Solar Energy Takes Spotlight in Idaho

Idaho’s First Commercial Solar FarmSolar energy has taken a bright spot in Idaho’s commercial construction sector with the Idaho Solar 1 project on South Cloverdale Road, according to the Idaho Statesman.

Touted as the first commercial solar facility in the state, the project would provide electricity to Idaho Power for the next two decades at the least.

Aside from the Idaho Solar 1 project, five other solar farms will reach completion in 2016. In, it was noted that this may potentially encourage more commercial construction in Idaho and is likely to pave the way for other infrastructure projects.

Solar Power

With 174,800 solar panels across a 360-acre site in Boise, the Idaho Solar 1 project has the ability to absorb sunlight to provide 40 megawatts of electricity. For context, this level of power is enough to support around 29,000 residences.

Lewis Reynolds, Entropy Investment Management’s managing partner, said the project broke ground in December 2015 and reached completion in April 2016. Entropy Investment Management owns DEPCOM Power, which constructed the solar facility.

Although it is the pioneer solar farm in the state, the Idaho Solar 1 project is not the largest of its kind. The ongoing construction of the Grand View PV Solar Two project in Elmore County is expected to be the biggest — a facility with a capacity of 80 megawatts across a 600-acre site.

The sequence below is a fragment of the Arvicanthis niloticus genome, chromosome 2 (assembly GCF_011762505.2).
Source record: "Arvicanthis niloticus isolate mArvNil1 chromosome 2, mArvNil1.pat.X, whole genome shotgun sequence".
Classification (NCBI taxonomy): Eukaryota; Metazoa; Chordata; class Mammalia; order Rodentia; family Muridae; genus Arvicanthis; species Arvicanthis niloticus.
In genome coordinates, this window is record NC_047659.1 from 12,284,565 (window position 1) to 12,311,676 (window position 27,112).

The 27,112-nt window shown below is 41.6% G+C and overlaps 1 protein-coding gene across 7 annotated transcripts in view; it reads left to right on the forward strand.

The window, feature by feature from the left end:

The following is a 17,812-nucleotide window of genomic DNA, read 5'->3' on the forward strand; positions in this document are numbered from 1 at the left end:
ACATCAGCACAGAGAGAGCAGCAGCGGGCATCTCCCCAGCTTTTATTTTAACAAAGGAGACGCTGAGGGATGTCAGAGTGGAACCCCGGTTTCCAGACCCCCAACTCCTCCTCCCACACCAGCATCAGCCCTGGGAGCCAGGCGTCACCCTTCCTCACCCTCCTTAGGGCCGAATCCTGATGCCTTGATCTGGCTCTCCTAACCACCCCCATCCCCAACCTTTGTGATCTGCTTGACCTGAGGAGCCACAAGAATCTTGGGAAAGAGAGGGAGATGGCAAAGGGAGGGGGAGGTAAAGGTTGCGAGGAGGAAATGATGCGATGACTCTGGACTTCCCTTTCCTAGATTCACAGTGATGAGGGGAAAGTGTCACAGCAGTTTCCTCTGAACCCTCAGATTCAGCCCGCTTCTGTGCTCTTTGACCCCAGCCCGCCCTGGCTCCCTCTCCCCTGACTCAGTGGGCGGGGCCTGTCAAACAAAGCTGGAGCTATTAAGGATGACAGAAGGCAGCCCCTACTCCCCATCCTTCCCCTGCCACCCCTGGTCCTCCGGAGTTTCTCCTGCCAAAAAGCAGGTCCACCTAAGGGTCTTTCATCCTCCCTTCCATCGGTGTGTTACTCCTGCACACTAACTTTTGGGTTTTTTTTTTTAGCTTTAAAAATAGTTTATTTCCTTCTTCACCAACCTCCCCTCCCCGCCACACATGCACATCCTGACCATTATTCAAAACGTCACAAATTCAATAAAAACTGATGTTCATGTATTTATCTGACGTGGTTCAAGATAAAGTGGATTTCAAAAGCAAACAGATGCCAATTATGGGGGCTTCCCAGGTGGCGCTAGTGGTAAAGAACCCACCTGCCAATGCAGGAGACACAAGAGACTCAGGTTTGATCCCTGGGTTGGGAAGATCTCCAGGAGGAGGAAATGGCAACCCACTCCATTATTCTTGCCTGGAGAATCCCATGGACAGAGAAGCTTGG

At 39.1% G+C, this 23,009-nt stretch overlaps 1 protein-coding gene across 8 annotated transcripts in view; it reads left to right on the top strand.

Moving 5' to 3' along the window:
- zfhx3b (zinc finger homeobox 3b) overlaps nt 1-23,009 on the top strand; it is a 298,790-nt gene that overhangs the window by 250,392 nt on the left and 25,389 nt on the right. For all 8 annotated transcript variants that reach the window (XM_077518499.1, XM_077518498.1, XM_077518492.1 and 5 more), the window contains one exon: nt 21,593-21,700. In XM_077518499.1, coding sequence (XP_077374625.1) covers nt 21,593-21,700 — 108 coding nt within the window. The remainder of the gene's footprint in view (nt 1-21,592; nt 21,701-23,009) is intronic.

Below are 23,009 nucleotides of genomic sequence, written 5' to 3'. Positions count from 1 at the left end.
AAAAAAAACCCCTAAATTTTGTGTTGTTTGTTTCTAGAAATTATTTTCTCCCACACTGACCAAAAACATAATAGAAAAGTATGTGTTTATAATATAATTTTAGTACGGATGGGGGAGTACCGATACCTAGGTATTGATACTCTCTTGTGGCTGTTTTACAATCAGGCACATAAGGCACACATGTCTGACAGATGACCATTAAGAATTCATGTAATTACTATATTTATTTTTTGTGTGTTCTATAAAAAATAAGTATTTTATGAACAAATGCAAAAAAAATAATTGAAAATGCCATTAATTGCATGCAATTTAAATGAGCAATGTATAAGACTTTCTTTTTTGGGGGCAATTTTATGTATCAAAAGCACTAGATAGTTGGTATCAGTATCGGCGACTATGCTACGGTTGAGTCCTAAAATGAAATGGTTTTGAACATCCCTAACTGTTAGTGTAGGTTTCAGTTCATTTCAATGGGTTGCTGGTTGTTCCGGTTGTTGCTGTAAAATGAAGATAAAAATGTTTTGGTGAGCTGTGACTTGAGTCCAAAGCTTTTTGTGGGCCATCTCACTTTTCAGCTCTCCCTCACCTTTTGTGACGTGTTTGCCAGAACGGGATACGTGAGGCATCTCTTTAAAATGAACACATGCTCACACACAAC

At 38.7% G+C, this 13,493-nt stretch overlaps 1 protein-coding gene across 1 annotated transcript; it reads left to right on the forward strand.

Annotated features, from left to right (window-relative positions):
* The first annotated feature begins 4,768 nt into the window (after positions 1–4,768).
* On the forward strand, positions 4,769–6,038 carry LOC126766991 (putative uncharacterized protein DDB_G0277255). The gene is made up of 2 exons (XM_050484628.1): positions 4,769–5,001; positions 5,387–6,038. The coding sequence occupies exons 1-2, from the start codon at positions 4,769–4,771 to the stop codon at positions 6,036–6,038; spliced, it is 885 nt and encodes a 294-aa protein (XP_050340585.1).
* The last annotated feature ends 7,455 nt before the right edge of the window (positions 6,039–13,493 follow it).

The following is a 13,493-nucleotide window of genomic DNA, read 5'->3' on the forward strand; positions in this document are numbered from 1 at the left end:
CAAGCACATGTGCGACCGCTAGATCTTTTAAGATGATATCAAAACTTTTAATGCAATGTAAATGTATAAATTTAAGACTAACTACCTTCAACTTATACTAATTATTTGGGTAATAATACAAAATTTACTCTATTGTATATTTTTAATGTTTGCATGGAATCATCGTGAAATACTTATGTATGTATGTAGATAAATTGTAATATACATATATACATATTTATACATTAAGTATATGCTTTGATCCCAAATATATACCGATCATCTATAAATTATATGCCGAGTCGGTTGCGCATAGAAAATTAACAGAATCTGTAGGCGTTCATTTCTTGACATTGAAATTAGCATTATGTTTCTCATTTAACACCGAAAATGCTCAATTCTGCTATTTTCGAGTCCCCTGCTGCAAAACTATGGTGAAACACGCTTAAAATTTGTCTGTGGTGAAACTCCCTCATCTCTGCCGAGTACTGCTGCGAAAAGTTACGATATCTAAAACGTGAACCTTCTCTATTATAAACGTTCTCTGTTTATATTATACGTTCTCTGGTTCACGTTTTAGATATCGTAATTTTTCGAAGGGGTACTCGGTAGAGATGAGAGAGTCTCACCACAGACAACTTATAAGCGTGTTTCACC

State Construction Activity

Elsewhere in Idaho, Petersen Bros. Construction has broken ground on a new mixed-use building in Twin Falls, after fully occupying the available space at the Highland Avenue East building, The Twin Falls Times-News reported.

The project will include 6,000 square feet of office space and 120,000 square feet of warehouse and shop space. Petersen Bros. owner Jeremy Peterson expects the new building to be completed by Dec. 31, 2016, with the company’s employees transferring there in early 2017.

Meanwhile, in Ketchum, the Limelight Hotel Ketchum is well on its way for an opening in December this year, after a “topping off” ceremony on July 8.

As the state embraces this innovation, it is possible that many newly constructed establishments will rely on solar power.

About Eleanor Sharp
Eleanor Sharp is the author of AGSE Law. As a paralegal, she has worked with attorneys in many fields to ensure their clients get the best advice and representation. She is passionate about helping people understand the complexities of the legal system so they can make better decisions for themselves. Eleanor loves reading, travel, and spending time with her family. She hopes her articles will help others navigate life’s legal intricacies with confidence.